Land Rover Freelander viscous coupling
This simple swap can lengthen a Freelander’s life significantly.
The Land Rover Freelander Series 1 doesn’t have the best reputation for reliability, and the four-wheel drive set-up is generally considered to be weak, certainly compared to the systems used on so-called ‘proper’ Land Rovers. As a result, many have been converted to two-wheel drive – a process which involves removing the propshaft and, depending on the model, making an electronic fix to trick the anti-lock braking system (ABS) into thinking nothing has changed.
Sometimes you’ll be told the propshaft’s been removed for economy reasons. Don’t believe it – the way in which the Freelander 4WD system works means that any benefit will be marginal at best, as we will see later. The only reason anyone removes a Freelander propshaft is because something – and usually something expensive – has broken.
How it works
The Freelander’s 4WD system has no transfer box as such, and is best thought of as a conventional gearbox-besideengine FWD setup with a Rwd-type propshaft and axle added behind. As usual, driveshafts run from the gearbox to the front wheels, and the output part of the gearbox – containing the differential – protrudes back from the main ’box, so the driveshaft to the offside wheel runs behind the engine.
On the Freelander, however, this is where an intermediate reduction drive (IRD) is bolted to the gearbox. This has two outputs: one that’s parallel to the input for the offside driveshaft, the other at 90°, facing rearwards and connected to a propshaft that takes drive to a Rwd-type rear axle/differential unit. To provide the ‘slip’ needed between
front and rear, and so that the 4WD operates only when actually needed, the propshaft is actually a two-piece unit incorporating an oil-filled viscous coupling unit (VCU) halfway down. When there’s similar load on the front and rear axles, the VCU transmits little or no drive and the Freelander is, to all intents and purposes, a FWD vehicle.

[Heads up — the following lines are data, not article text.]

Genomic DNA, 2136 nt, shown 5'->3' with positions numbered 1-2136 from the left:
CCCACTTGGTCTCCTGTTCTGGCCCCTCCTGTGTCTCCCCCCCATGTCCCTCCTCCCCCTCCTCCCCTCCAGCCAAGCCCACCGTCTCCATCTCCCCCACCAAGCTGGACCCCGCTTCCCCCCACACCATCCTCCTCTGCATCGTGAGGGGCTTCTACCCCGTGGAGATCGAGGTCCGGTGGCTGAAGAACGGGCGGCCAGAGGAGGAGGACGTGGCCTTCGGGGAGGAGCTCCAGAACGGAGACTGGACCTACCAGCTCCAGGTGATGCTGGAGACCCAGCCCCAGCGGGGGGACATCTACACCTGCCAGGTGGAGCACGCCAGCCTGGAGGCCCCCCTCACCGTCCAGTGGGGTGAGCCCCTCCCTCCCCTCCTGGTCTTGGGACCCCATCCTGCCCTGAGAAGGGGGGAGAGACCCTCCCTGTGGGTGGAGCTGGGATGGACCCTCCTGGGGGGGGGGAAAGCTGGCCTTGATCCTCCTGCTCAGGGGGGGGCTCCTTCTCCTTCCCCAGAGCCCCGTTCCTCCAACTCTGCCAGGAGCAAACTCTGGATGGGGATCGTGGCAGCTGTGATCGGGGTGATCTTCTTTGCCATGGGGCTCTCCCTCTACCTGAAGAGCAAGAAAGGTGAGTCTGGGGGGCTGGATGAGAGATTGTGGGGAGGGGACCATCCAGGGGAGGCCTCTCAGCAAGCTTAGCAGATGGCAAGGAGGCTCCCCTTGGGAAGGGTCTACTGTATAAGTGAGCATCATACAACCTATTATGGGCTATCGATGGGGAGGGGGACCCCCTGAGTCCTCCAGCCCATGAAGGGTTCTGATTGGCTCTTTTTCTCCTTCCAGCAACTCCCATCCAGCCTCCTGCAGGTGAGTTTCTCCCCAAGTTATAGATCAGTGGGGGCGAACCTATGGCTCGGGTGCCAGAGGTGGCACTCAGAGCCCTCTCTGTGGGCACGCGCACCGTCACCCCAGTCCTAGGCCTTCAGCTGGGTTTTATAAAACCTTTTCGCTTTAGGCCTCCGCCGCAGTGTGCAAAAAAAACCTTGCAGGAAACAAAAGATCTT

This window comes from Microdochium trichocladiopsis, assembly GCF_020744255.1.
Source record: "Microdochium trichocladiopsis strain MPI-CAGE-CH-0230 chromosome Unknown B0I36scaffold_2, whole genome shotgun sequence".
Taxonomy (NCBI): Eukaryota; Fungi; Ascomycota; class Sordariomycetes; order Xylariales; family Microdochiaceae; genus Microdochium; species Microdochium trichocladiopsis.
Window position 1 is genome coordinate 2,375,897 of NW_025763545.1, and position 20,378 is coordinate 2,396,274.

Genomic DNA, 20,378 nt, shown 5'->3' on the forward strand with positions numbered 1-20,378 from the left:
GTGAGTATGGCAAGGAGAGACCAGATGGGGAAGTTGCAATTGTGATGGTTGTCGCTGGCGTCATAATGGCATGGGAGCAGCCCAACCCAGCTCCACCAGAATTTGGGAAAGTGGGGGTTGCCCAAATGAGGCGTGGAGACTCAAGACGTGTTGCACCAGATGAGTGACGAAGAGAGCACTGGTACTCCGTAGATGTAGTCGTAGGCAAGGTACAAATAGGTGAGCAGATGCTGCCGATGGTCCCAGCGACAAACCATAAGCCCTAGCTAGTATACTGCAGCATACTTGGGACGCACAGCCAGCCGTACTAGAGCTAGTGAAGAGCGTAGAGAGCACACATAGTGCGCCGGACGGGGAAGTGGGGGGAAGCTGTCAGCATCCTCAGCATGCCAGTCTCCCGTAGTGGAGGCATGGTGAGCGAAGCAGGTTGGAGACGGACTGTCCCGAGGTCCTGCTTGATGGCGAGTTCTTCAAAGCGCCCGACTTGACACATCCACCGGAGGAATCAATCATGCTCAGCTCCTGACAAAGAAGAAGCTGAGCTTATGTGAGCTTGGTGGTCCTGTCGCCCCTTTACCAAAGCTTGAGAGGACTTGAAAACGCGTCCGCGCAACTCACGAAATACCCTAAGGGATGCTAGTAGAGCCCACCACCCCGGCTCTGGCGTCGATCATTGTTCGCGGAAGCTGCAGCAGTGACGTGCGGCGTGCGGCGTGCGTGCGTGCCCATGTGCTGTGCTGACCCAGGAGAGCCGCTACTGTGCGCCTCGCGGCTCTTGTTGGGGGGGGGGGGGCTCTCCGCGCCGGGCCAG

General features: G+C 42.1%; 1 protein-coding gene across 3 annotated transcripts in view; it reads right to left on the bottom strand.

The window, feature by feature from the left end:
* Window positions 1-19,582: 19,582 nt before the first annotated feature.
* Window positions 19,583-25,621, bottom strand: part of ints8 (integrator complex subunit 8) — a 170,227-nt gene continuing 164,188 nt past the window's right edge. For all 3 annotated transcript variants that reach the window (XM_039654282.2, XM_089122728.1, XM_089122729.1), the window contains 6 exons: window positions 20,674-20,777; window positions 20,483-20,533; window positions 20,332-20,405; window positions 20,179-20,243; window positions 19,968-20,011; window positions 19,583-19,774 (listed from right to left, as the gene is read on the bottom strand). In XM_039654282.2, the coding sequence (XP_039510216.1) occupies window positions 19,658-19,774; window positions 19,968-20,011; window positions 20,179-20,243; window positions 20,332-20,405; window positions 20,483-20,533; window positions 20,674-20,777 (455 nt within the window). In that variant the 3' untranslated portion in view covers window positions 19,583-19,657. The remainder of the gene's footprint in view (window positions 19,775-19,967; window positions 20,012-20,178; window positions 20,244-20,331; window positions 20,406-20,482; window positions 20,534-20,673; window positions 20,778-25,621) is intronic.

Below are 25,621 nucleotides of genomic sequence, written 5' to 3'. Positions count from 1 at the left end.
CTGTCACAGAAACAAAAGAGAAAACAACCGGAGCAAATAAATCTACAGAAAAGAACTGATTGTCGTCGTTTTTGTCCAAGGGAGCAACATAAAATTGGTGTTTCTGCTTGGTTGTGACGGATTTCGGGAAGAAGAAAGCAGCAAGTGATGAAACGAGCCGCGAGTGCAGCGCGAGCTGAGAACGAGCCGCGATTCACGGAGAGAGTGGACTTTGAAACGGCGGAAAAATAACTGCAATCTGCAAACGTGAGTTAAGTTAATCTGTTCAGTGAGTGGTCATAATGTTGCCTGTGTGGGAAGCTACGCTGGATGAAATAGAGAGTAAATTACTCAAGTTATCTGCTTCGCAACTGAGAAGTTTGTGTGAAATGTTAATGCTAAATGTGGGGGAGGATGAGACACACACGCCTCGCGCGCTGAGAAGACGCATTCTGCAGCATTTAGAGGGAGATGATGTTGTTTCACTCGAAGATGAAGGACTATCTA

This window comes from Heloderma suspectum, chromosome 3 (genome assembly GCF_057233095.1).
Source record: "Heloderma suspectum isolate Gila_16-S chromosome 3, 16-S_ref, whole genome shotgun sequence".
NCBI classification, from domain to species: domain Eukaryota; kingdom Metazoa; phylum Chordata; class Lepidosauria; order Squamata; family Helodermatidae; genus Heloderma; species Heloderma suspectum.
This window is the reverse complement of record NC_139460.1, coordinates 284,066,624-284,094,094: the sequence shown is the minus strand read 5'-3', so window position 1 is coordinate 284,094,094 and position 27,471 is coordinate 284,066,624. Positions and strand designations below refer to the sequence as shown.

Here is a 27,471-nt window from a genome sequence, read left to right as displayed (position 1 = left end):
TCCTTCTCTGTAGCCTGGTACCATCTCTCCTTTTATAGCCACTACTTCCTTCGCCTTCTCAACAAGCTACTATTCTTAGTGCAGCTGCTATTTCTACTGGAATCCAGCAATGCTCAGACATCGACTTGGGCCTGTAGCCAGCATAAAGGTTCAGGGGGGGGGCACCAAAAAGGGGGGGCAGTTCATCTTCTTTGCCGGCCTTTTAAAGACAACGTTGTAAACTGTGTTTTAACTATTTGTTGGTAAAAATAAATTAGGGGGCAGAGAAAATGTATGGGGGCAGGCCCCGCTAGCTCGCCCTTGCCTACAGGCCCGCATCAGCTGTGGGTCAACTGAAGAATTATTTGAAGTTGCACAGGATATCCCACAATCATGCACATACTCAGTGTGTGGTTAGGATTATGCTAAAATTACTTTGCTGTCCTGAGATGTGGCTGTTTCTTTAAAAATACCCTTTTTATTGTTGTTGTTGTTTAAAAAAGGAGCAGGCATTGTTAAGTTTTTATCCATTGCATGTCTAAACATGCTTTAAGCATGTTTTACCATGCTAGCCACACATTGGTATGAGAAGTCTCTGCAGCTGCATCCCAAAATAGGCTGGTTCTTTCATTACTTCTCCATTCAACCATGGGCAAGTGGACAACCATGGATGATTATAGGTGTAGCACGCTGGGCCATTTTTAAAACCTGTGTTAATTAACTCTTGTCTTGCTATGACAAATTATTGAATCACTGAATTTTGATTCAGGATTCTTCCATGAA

That’s why taking off the propshaft has almost no effect on economy – it’s in 2WD mode more often than 4WD anyway. However, if the grip at the back is reduced or lost – as might happen when driving off-road – the viscous coupling allows the drive to pass, giving 4WD when it’s actually needed. As the connection is provided by oil pressure rather than a mechanical link, the 4WD engages and disengages smoothly, so the rate of engagement and disengagement, and thus the amount of 4WD effort, are matched to exactly what’s needed.
What goes wrong
The drawback of this system is that, as with pretty much anything that relies on oil pressure, the Freelander’s 4WD couplings don’t last indefinitely.
Eventually, the VCU’S action will stiffen, before ultimately seizing completely. With no scope for movement between the front and back, tension will build within the system until something breaks. In most cases, it’ll be the IRD/ angle drive unit on the front or rear diff, though sometimes it can take out the main gearbox. Whatever happens, given the low market value of most first-generation Freelanders, a failure of this kind is usually considered an uneconomical repair.
Testing a VCU properly requires special equipment which is generally available only to reconditioners. Bell Engineering, one of the leading remanufacturers of Freelander drivetrain components, offers a free postal testing service, but even though you can still use the vehicle in 2WD mode while the propshaft is off, it’s hardly practical as a regular check.
A basic VCU inspection can be made by marking each side, taking the car for a brief drive, then seeing if the two marks are still aligned; if they are, the VCU has probably seized. However, while this will identify a fully-seized VCU, it won’t highlight one that’s starting to go – ie, if it’s still moving, but less than it should. That’s when you need to know there’s an issue. By the time it has seized, it’s likely some damage will already have been caused.
Other symptoms include difficult manoeuvring when doing tight turns, a feeling like brake drag when coasting to a stop, clunking and groaning sounds when parking, and a tendency to skid easily on loose surfaces. Finally, if raising the rear wheels on a jack causes one or both to spin momentarily as they are lifted off the ground, this is a sure sign of built-up tension within the drivetrain – tension most likely caused by a tight or seized VCU.
Unfortunately, while these tests can help, none will highlight issues until there’s already been a chance of damage. The best way of avoiding problems is to regard a 70,000-mile VCU change as part of the routine service schedule.
Incorrectly fitted parts
Over the past year or so, my partner Sarah’s Freelander has had a bit of history when it comes to drivetrain faults. It all started when she noticed some clonking underneath from the vicinity of the VCU. Our local garage – not a Freelander specialist – diagnosed worn VCU bearings and these were renewed. I subsequently discovered they’d fitted them the wrong way round and was warned that they might not last the course. About six months later, Sarah reported a knocking sound from the rear when reversing around sharp corners, especially up a slight incline. This is the classic first indication of a failing IRD. After confirming our diagnosis, a Freelander secondhand parts specialist in Staffordshire fitted a replacement.